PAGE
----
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US senators compromise on conservation funding bill


Washington, DC´┐ŻUS Sens. Frank Murkowski (R-Alas.) and Jeff Bingaman (D-NM) said Friday they have agreed on a Conservation and Reinvestment Act (CARA), ensuring the Senate energy committee will approve the bill at a markup July 18-19. The bill would earmark $3 billion/year of federal offshore oil revenues, which now go into the general fund, to finance various government conservation programs.

Oil groups have supported the bill in the hope it would broaden public support for Outer Continental Shelf (OCS) exploration and production.

Senate passage of the bill is in doubt. Several Western Republicans have promised to filibuster it on the floor, claiming the federal government would use some of the funds to buy more lands in their states.

The House of Representatives approved a similar bill in early May.

Murkowski, Senate energy committee chairman, said, "This bill began as a way to remedy a tremendous inequity in the distribution of revenues generated by offshore oil and gas production from the federal OCS.

"While revenues are shared 50-50 [by the federal and state governments] if oil and gas are developed on [federal] public lands in a state, there is no sharing with development on the OCS. This measure directs a portion of the OCS royalties and revenues to coastal states and communities who shoulder the responsibility for energy development off their coastlines."

Murkowski said his compromise with Bingaman, ranking Democrat on the panel, stipulates that lands acquired under CARA in western states, and elsewhere, must be from willing sellers and must be approved by Congress.

"The Department of the Interior will have no discretionary funds to spend on land acquisition. It all must be appropriated, and the Senate Energy and Natural Resources Committee will have the right to review the list of acquisitions."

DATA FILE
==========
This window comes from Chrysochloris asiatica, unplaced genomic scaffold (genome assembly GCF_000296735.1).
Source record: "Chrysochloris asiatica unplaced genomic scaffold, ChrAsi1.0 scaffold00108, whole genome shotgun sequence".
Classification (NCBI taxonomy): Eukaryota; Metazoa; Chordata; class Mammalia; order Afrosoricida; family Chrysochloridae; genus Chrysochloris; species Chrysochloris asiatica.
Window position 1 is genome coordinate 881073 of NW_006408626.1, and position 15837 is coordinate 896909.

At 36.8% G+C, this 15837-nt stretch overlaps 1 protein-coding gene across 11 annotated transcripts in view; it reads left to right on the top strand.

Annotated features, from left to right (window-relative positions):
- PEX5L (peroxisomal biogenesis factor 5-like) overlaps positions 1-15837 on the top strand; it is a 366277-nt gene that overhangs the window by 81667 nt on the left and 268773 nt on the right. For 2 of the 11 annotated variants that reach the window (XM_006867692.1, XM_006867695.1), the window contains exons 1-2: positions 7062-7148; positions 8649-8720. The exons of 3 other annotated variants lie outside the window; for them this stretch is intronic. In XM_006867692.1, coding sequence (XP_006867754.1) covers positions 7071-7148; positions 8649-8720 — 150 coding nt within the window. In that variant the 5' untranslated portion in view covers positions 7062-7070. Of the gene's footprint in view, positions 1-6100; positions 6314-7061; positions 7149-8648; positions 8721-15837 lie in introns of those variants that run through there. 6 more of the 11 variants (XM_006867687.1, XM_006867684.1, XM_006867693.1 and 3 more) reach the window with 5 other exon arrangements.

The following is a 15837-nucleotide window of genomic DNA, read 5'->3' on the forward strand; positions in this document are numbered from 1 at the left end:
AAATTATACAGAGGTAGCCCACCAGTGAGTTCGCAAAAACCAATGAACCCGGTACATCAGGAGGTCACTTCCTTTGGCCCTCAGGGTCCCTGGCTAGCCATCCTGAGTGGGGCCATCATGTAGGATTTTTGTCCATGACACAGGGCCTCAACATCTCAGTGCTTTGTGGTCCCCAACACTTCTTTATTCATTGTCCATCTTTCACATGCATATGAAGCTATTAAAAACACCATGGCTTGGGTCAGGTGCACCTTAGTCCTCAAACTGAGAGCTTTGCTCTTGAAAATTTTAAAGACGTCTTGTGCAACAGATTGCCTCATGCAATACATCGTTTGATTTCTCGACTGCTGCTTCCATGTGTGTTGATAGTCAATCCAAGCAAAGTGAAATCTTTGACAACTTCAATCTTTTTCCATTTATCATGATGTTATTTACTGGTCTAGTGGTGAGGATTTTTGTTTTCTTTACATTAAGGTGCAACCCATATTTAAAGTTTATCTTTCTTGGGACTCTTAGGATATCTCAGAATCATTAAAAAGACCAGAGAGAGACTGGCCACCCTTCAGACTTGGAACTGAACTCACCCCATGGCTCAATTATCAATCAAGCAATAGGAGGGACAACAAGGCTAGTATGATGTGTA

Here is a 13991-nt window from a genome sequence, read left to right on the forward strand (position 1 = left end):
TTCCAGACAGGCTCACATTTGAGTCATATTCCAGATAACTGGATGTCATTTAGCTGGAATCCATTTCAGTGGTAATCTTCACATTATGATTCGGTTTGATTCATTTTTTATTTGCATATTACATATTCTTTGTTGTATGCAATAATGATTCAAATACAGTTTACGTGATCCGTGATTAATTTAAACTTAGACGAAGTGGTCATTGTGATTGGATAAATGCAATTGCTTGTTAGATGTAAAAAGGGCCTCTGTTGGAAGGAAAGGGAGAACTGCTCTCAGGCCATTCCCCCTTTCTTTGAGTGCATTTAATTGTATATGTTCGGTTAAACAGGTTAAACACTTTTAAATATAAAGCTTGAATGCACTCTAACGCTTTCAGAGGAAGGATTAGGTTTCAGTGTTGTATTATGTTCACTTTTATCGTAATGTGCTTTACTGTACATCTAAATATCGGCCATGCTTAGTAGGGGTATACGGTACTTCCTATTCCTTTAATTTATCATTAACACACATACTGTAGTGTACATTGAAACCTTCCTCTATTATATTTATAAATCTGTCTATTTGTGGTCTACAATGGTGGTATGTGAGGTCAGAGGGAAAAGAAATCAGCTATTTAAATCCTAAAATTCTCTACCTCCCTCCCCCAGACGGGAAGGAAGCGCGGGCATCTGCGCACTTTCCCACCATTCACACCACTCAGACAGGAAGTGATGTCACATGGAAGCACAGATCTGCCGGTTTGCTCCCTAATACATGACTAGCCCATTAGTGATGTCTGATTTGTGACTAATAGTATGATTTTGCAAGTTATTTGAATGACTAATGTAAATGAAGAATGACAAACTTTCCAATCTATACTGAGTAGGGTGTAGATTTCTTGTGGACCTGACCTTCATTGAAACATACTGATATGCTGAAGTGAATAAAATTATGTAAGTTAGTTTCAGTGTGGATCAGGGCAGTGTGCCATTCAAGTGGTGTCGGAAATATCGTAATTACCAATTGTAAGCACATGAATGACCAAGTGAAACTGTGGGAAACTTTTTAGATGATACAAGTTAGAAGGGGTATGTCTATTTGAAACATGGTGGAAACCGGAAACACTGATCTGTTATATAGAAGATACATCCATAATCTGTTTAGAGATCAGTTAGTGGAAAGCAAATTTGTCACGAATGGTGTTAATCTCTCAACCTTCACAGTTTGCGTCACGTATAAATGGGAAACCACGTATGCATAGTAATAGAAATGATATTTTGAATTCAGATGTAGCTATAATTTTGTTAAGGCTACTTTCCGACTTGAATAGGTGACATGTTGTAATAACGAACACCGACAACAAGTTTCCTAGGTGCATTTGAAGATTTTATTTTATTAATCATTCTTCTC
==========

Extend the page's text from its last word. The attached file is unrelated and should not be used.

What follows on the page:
Murkowski added that the law would not create any new authority for federal agencies to apply their regulations to privately owned land or to take private property for public use without just compensation.

The bill provides $805 million/year for coastal impact economic assistance programs, $900 million for the Land and Water Conservation Fund, and $350 million for state wildlife conservation and restoration programs. Also, $75 million will go toward an urban and community forestry program, $150 million for the Historic Preservation Fund, $125 million for restoration of National Park Service facilities, $50 million for forest purchases, and $50 million for a farm and ranch protection program.

And $325 million will be used to replace taxes that counties lose because federal lands are tax exempt, $60 million for the Youth Conservation Corps, $250 million for coastal conservation programs, $100 million for fisheries management, $25 million for coastal reef protection, and $50 million for rural community assistance programs.


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